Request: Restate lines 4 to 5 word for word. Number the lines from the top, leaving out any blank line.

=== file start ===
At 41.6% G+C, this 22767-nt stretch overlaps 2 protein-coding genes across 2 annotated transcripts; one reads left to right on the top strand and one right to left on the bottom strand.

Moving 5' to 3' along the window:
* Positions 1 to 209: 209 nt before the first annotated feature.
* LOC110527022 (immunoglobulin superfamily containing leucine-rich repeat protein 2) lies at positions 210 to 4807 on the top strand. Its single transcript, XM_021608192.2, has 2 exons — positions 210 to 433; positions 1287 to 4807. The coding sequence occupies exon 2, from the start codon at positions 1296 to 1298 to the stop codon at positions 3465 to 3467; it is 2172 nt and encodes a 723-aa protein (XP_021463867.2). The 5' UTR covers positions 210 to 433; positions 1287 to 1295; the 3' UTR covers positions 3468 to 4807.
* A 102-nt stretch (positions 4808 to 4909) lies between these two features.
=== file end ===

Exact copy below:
* LOC110527022 (immunoglobulin superfamily containing leucine-rich repeat protein 2) lies at positions 210 to 4807 on the top strand. Its single transcript, XM_021608192.2, has 2 exons — positions 210 to 433; positions 1287 to 4807. The coding sequence occupies exon 2, from the start codon at positions 1296 to 1298 to the stop codon at positions 3465 to 3467; it is 2172 nt and encodes a 723-aa protein (XP_021463867.2). The 5' UTR covers positions 210 to 433; positions 1287 to 1295; the 3' UTR covers positions 3468 to 4807.
* A 102-nt stretch (positions 4808 to 4909) lies between these two features.